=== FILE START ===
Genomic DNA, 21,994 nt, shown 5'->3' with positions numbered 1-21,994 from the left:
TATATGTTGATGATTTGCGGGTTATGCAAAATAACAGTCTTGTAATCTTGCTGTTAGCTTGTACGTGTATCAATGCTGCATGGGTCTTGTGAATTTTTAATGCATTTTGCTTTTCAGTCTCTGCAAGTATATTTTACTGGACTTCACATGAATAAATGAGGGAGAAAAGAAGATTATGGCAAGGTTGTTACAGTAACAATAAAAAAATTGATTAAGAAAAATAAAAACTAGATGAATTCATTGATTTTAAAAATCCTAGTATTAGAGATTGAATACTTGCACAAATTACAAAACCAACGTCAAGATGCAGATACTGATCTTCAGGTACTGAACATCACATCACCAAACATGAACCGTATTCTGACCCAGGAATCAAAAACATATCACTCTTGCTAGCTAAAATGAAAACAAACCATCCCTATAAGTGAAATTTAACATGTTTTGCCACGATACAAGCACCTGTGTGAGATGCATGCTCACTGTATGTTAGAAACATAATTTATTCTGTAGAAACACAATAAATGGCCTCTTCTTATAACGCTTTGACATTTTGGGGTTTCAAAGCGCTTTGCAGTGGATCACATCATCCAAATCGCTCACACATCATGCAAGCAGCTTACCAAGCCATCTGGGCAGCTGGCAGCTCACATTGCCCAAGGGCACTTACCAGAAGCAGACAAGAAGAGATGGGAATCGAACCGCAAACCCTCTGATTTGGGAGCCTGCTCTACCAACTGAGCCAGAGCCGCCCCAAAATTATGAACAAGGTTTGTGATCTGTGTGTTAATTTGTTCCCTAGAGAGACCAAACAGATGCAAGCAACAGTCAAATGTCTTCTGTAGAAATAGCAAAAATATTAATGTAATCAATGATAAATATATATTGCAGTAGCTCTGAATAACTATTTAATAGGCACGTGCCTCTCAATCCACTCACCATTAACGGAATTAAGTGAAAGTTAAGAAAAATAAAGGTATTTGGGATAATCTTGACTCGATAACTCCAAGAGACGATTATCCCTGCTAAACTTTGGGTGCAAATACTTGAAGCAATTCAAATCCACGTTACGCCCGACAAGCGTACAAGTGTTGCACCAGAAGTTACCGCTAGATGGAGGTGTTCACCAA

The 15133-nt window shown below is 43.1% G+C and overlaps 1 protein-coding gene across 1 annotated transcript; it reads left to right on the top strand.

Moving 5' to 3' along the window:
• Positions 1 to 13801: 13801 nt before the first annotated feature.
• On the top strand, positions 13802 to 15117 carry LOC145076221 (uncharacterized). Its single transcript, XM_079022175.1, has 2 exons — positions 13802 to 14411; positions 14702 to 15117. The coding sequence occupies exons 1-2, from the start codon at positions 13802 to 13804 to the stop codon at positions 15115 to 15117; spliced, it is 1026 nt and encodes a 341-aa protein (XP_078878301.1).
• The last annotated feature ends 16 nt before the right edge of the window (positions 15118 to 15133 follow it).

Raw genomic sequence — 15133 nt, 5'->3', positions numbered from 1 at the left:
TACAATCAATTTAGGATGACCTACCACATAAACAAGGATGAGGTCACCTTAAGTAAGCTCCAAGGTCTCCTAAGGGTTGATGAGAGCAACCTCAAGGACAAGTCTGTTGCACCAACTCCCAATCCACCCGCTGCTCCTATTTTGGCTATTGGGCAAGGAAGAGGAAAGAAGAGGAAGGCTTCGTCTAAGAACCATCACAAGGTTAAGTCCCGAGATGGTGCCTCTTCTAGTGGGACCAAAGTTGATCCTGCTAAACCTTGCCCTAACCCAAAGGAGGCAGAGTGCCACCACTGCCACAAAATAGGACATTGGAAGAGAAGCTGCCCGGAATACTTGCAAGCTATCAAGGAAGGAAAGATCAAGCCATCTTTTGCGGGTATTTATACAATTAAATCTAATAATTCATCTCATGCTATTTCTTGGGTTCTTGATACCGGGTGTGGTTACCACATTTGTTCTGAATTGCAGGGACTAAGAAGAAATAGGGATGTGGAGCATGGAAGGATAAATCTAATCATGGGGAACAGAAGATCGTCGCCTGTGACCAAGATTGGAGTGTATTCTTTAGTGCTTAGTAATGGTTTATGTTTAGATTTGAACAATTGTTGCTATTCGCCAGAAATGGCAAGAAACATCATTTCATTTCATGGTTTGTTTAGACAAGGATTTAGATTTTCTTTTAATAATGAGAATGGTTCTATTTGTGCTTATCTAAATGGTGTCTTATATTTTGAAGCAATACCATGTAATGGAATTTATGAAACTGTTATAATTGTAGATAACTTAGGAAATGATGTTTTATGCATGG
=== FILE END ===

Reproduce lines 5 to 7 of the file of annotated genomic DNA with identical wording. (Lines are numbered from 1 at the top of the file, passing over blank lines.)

• Positions 1 to 13801: 13801 nt before the first annotated feature.
• On the top strand, positions 13802 to 15117 carry LOC145076221 (uncharacterized). Its single transcript, XM_079022175.1, has 2 exons — positions 13802 to 14411; positions 14702 to 15117. The coding sequence occupies exons 1-2, from the start codon at positions 13802 to 13804 to the stop codon at positions 15115 to 15117; spliced, it is 1026 nt and encodes a 341-aa protein (XP_078878301.1).
• The last annotated feature ends 16 nt before the right edge of the window (positions 15118 to 15133 follow it).